WHEN TO GO

We travelled in early January and found the weather to be ideal for little swimmers (24 degrees). The best time to visit this part of the Middle East is from October to April when it is cool enough to make the best of the outdoors. Temperatures are usually from 10 to 25 degrees centigrade. Temperatures get as high as 48 degrees in July and August and the humidity can be quite uncomfortable for children.

 

WHAT TO BRING

I wore my usual summer attire - sundresses, shorts and tee-shirts but made sure I brought a shawl/pashmina with me to cover my shoulders as we visited some of the more religious areas. Beachwear is acceptable at public beaches and at hotels and resorts. Keep in mind that it can also be chilly for the little ones with the air-conditioning in restaurants and bars. Alcohol is very expensive here so it might be an idea to visit duty-free on the way if you enjoy your glass of wine on the balcony in the evenings. A must after any day with a one year old! 

 

GETTING AROUND

Taxis are a very common and affordable form of transport here in Abu Dhabi. You can flag one down almost everywhere and many of the shopping centres and malls have their own dedicated taxi ranks. I was fascinated to see pink taxis which are exclusively for female passengers and little boys aged 10 and under. They are driven exclusively by women and have the same fares as other (silver) taxis.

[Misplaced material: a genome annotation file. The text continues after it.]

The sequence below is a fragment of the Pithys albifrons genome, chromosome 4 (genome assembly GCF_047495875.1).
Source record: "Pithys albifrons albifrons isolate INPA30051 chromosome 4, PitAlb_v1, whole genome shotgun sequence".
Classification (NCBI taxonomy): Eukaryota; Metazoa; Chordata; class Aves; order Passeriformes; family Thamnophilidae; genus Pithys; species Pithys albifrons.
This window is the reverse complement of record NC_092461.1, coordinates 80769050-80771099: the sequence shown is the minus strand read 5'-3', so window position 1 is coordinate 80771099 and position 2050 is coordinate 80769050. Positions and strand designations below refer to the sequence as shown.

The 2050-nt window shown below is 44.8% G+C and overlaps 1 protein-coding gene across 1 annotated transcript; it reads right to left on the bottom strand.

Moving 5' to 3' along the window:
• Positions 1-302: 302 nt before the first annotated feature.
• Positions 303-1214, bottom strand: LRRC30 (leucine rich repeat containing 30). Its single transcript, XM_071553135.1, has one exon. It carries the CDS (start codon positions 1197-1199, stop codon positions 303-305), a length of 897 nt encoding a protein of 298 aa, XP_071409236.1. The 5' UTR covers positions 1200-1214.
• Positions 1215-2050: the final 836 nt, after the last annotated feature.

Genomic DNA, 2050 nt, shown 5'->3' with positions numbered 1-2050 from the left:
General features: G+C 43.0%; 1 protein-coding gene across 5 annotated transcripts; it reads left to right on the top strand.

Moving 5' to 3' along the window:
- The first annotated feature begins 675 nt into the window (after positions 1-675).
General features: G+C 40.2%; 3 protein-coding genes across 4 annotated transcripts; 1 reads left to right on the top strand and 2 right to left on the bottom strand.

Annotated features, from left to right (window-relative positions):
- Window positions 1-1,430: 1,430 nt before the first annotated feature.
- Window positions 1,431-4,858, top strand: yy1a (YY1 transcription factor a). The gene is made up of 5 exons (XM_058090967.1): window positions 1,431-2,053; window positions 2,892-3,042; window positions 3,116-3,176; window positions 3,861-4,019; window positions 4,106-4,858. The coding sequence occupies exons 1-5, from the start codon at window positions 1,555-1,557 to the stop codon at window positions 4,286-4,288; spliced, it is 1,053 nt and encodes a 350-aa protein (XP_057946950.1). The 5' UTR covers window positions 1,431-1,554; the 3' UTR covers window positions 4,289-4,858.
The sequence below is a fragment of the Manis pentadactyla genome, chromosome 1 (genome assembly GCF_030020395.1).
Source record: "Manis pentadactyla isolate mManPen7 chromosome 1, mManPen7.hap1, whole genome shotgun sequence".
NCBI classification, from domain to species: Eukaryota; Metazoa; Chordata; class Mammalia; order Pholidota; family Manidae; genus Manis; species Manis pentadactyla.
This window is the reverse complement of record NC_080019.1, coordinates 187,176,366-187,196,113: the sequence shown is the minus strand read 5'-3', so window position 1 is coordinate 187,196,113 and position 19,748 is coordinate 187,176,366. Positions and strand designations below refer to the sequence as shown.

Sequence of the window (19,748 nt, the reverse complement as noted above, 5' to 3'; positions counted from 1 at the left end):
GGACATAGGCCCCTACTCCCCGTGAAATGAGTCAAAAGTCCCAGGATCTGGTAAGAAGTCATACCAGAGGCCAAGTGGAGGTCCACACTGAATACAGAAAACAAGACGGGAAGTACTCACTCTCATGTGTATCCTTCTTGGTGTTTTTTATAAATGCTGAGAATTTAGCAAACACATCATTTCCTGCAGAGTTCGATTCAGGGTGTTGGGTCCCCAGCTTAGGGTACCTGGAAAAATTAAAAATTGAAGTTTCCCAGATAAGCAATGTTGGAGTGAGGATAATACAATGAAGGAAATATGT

The journey into town from the airport costs about AED 70 - 80 (€17) and takes half an hour. You can also take the A1 bus into Abu Dhabi City. It runs every 30 minutes, 24 hours a day.

 

USEFUL TIPS

Most of the larger hotels have staff who speak English.

It is very family friendly with children at all the restaurants until 9 or 10 in the evening. 

Tipping for good service is common practice (10%)

Check when Ramadan starts and ends. It lasts 30 days. It is a holy month where Muslims fast from dawn until dusk. The city gets much quieter and working hours are reduced. In respect to those fasting, eating and drinking is prohibited in public.

The weekends here are Friday and Saturday so Sunday is the first working day of the week.

I'm mum to three little ones aged 7, 5 and 3. My hobbies include overreacting, second-guessing myself and drinking gallons of coffee. I enjoy travelling and showing my family as much of the world as I can between school runs and holding down my job as a freelance writer.